The GOP vs Representative Democracy


Sam Wang recently tackled gerrymandering:

The great gerrymander of 2012 came 200 years after the first use of this curious word, which comes from the salamander-shaped districts signed into law by Governor Elbridge Gerry of Massachusetts. Gov. Gerry’s party engineered its electoral coup using paper maps and ink. But the advent of inexpensive computing and free software has placed the tools for fighting politicians who draw absurd districts into the hands of citizens like you and me.

And we have to use them. The one state which did not have congressional results skewed way out of line with the popular vote was California, which took these decisions out of politicians’ hands and into the California Citizens Redistricting Commission. I say “politicians” in general, because both parties are guilty at times – but it’s striking that by far the most abuse recently has come from Republicans:

In the seven states where Republicans redrew the districts, 16.7 million votes were cast for Republicans and 16.4 million votes were cast for Democrats. This elected 73 Republicans and 34 Democrats… In North Carolina, where the two-party House vote was 51 percent Democratic, 49 percent Republican, the average simulated delegation was seven Democrats and six Republicans. The actual outcome? Four Democrats, nine Republicans — a split that occurred in less than 1 percent of simulations. If districts were drawn fairly, this lopsided discrepancy would hardly ever occur.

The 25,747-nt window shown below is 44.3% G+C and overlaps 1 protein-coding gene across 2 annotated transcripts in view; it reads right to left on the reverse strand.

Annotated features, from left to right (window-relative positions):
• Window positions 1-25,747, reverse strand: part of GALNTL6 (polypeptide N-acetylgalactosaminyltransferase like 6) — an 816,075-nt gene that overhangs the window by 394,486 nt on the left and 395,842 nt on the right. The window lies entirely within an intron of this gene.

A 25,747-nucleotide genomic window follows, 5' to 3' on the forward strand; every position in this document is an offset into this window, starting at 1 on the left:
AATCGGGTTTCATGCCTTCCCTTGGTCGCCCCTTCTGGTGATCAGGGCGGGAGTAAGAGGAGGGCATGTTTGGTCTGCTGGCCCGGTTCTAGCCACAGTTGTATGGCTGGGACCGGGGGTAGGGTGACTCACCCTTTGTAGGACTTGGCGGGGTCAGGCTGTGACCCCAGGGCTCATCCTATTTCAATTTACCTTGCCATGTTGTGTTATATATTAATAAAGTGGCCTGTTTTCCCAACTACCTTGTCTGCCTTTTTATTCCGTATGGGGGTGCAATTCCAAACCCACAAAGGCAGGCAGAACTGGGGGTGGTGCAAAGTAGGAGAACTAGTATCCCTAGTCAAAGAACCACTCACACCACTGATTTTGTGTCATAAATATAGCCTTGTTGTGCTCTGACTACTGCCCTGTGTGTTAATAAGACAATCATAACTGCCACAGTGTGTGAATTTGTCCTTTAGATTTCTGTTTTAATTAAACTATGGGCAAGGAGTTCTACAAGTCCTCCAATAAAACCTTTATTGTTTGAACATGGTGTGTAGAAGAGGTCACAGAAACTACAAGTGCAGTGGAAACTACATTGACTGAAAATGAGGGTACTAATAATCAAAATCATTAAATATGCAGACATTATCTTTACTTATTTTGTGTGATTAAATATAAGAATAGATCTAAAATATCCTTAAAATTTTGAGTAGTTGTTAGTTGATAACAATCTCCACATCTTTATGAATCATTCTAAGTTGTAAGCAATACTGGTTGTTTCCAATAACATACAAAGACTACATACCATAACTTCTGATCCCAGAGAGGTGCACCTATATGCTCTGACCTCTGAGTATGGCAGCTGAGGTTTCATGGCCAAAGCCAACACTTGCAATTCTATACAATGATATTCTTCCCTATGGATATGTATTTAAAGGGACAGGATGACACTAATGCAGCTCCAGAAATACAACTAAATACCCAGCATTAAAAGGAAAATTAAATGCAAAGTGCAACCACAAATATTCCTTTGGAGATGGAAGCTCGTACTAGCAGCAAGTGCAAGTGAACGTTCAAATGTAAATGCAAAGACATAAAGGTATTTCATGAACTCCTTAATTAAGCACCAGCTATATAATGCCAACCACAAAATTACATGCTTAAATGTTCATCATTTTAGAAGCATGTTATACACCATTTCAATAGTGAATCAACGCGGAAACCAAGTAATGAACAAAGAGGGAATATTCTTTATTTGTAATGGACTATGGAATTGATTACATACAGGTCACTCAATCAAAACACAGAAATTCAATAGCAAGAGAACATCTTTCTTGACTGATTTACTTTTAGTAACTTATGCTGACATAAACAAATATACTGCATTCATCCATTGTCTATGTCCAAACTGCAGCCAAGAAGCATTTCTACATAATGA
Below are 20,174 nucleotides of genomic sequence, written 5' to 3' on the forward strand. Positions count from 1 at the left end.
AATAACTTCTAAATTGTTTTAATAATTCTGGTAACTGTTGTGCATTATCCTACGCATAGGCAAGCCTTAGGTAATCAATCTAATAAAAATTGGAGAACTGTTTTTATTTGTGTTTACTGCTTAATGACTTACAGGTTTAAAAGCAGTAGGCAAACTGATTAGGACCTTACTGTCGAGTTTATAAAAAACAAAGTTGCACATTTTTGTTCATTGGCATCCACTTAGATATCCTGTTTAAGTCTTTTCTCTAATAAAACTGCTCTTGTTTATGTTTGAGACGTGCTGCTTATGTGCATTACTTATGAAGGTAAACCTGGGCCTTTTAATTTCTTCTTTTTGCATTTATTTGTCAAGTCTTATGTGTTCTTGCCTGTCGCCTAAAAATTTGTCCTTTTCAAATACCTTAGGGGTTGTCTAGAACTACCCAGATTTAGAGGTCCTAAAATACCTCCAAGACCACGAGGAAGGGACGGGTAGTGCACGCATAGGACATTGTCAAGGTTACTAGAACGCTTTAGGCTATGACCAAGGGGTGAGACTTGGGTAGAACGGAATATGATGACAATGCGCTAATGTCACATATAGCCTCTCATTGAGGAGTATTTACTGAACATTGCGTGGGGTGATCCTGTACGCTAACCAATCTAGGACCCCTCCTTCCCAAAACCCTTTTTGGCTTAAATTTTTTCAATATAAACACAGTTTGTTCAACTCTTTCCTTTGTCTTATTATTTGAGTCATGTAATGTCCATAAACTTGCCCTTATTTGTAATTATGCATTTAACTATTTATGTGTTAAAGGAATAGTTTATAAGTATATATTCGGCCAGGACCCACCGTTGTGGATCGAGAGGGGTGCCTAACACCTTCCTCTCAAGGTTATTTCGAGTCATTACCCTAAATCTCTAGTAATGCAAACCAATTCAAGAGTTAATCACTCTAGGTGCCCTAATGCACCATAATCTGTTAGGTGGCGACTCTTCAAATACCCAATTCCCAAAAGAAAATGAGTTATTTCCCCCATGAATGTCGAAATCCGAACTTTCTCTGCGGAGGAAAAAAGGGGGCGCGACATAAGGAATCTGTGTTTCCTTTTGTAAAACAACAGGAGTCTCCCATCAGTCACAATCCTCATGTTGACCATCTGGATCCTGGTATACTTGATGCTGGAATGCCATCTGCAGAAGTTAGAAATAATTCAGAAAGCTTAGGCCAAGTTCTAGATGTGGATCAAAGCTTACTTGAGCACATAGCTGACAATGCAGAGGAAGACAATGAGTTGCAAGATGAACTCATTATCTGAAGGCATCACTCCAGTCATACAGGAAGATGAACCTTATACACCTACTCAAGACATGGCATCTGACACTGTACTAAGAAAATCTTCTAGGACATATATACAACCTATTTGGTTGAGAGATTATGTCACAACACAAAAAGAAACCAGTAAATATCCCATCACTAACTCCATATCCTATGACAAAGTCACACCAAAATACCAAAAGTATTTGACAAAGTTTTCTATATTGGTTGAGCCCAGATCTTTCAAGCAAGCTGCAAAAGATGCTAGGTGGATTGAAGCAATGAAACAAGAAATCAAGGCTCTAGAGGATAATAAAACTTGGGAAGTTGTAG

Which is not surprising. The Republicans are losing demographically and are responding not by shifting their core positions – because they are effectively a religious organization founded on unalterable doctrines, and not a sane political party – but by rigging the system. Among the most rigged states? Virginia, Ohio and Florida. If this Congress had not been rigged, we would have a House with a GOP majority of only five or so. We’d have something called representative democracy.

(Above image: “Original cartoon of ‘The Gerry-Mander’, this is the political cartoon that led to the coining of the term Gerrymander. The district depicted in the cartoon was created by Massachusetts legislature to favor the incumbent Democratic-Republican party candidates of Governor Elbridge Gerry over the Federalists in 1812.” Cartoon From Wikimedia Commons.)